The dictionary is now a political weapon, edited at will by sanctimonious ‘progressives’ in order to dominate their ideological opponents.
Definitions are changed with breathtaking speed in order to make the perfectly acceptable thing a conservative has said at breakfast, evidence of bigotry by dinner.
The tactic — employed Tuesday with devastating effect against US Supreme Court nominee Amy Coney Barrett — is one with which Australians are familiar.
Macquarie Dictionary announced it would broaden the definition of misogyny a week after Julia Gillard’s speech labelling the then Prime Minister Tony Abbott as a “misogynist”.
Misogyny had been defined as “a hatred of women”. The problem for Gillard was that Tony Abbott did not hate women – he was married to one. And he had three daughters. And a sister. And a female deputy.
So ‘dictionary’ editor Sue Butler told the Sydney Morning Herald the definition would be “changed to reflect what Ms Gillard really meant”.
Now that’s power – the ability to imagine your own version of reality and then edit the dictionary to later wave around as proof that your reality does in fact exist!
What Macquarie Dictionary did in a week to damn Abbott, Webster’s dictionary did in a day to trap Amy Coney Barrett.
Trump’s Supreme Court nominee told her Senate confirmation hearing:
“I have never discriminated on the basis of sexual preference and would never discriminate on the basis of sexual preference.”
Later that same day the Democrats decided the term ‘sexual preference’ — a term Joe Biden used without complaint as recently as May and that media and gay activists have used for more than a decade — was problematic.
Senator Mazie Hirono said it was “an offensive and out-dated term used by anti-LGBTQ activists to suggest sexual orientation is a choice”.
MSNBC producer Kyle Griffin, who is himself gay, tweeted:
"Sexual preference," a term used by Justice Barrett, is offensive and outdated. The term implies sexuality is a choice. It is not. News organizations should not repeat Justice Barrett's words without providing that important context.— Kyle Griffin (@kylegriffin1) October 13, 2020
Later that same night Webster’s dictionary updated its definition of ‘preference’ in order to be in lock step with leftist ideology. It now alleges:
“The term preference as used to refer to sexual orientation is widely considered offensive in its implied suggestion that a person can choose who they are sexually or romantically attracted to.”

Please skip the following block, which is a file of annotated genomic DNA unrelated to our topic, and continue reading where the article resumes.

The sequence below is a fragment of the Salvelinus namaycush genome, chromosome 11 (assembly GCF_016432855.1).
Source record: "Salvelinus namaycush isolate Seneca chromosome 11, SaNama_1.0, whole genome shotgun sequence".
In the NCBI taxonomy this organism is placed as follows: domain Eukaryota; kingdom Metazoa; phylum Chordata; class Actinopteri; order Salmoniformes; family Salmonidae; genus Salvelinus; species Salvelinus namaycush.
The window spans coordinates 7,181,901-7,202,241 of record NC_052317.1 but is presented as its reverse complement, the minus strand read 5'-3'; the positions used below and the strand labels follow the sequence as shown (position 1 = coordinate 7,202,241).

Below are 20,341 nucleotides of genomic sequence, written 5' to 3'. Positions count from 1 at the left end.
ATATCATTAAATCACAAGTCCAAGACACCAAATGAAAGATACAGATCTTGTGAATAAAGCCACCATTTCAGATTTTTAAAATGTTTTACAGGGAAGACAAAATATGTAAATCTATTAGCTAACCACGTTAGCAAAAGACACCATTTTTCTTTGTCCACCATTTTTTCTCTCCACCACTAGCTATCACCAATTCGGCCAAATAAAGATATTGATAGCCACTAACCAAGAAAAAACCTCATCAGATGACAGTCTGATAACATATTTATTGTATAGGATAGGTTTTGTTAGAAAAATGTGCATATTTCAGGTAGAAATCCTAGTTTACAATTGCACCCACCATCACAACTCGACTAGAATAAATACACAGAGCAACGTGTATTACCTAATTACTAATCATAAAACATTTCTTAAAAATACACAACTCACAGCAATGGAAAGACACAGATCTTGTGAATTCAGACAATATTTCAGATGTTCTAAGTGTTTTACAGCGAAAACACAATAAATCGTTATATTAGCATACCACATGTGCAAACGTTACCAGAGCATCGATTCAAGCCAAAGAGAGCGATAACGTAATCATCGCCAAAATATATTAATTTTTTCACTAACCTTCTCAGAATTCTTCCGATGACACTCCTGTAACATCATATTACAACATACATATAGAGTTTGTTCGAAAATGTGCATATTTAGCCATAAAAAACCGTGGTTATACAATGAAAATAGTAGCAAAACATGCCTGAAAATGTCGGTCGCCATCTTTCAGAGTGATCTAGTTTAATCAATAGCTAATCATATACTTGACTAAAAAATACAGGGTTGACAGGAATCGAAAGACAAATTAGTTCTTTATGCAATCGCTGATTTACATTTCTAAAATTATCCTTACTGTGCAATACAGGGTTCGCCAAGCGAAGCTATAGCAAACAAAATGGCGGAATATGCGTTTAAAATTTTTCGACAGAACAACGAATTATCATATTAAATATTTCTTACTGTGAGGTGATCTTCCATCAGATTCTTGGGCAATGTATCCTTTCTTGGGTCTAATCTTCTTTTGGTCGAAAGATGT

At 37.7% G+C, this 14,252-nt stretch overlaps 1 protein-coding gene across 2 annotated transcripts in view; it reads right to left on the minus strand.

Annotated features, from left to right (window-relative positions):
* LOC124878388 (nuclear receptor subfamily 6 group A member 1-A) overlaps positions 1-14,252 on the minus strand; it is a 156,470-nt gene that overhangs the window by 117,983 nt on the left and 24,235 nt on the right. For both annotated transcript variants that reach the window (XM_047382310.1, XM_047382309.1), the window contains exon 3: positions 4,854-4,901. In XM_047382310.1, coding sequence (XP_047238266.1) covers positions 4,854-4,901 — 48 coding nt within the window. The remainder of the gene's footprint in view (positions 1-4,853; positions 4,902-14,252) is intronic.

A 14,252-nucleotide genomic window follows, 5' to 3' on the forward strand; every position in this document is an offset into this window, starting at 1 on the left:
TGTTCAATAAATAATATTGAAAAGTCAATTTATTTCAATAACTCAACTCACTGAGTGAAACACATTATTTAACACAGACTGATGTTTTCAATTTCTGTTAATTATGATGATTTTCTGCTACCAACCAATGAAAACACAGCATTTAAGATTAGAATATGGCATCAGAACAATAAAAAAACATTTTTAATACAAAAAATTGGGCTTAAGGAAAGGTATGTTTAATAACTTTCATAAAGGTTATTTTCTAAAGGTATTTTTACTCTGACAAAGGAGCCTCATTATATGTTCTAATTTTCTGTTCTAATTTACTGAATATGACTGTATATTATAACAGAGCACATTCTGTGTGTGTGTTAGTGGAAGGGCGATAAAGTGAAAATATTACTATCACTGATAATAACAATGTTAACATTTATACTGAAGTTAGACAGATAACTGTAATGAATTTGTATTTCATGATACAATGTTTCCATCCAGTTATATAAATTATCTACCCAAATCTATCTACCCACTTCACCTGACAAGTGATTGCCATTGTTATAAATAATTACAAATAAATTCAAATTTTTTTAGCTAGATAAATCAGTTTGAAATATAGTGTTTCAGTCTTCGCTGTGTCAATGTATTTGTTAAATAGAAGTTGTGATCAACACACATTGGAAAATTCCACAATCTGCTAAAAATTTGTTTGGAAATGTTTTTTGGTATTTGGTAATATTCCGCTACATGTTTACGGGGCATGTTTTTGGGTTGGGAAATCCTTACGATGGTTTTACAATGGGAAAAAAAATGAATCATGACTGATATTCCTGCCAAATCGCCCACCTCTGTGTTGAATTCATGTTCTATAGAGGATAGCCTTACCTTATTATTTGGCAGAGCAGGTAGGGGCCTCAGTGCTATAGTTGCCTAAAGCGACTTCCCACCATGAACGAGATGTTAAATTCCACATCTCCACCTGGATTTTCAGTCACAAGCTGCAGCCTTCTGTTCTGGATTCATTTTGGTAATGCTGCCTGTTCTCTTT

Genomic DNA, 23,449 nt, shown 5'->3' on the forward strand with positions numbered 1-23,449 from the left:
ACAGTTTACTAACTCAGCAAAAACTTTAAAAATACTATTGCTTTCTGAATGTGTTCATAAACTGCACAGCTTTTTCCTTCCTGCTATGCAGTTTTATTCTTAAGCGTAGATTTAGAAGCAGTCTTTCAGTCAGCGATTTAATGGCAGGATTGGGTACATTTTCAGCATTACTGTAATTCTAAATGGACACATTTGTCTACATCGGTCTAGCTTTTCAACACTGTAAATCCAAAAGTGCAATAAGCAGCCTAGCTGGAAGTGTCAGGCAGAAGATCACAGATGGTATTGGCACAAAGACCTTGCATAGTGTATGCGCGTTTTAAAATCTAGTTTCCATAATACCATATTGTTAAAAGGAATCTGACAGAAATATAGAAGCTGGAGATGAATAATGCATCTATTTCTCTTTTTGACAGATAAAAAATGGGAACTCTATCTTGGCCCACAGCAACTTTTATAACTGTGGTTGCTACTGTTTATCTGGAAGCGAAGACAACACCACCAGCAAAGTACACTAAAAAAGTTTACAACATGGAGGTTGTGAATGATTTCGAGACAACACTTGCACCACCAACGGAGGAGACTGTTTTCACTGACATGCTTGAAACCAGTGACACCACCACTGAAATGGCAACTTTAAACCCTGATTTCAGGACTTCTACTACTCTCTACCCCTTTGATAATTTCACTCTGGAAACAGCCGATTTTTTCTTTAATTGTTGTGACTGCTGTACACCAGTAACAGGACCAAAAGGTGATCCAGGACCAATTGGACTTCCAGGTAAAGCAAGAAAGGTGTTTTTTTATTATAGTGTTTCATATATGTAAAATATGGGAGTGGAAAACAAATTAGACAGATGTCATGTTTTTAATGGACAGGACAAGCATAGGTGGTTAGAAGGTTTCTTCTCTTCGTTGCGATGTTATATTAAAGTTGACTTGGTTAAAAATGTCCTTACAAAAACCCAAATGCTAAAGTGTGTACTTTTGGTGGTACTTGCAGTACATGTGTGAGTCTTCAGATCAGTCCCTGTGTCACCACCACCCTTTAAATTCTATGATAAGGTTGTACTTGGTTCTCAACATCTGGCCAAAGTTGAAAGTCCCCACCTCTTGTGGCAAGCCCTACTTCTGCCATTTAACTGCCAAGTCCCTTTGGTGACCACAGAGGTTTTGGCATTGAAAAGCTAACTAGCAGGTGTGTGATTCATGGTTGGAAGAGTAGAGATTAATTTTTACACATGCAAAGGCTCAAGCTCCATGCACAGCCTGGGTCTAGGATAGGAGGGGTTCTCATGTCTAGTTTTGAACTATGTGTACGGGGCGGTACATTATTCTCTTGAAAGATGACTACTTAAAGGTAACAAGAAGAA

Putting aside the fact that this meant Websters themselves were unaware the term was “widely offensive” prior to Tuesday, it was an awesome demonstration of cultural domination.
Progressives took the benign term ‘sexual preference’ and turned it into an unspeakable slur in less than 24 hours.
Simply, the term was made offensive soon after someone the Left hates had used it, so that the hated one could be retrospectively accused of hate.
Perhaps the greatest commendation of Amy Coney Barrett is that Democrats had to go so far as adjusting the dictionary in order to make her look bad.
But I digress.
It was unnerving to watch George Orwell’s 1984 play out in real time, in real life, right in front of our eyes.
One side of the political divide has now been given free license to adjust language on the fly, however they see fit.
As everything becomes digital, reality becomes fluid and the past can be edited at a whim.
Orwell may have predicted the memory hole, but not even he could have predicted real-time public viewing of it in action. And yet it’s still effective, even out in the open.
Be part of the solution
This content is produced and published without censorship or paywall by the team at The Good Sauce, thanks to the Good Sauce Supporters. If you’d like to be part of the solution by helping us produce more truthful content like this, become a Good Sauce supporter today.
James Macpherson is a sought after international speaker with a background in journalism at the Courier Mail and Daily Telegraph. He previously pastored a significant church in Australia and South Africa. James' weekly Good Sauce podcast comes out every Tuesday. He also writes regularly for The Spectator.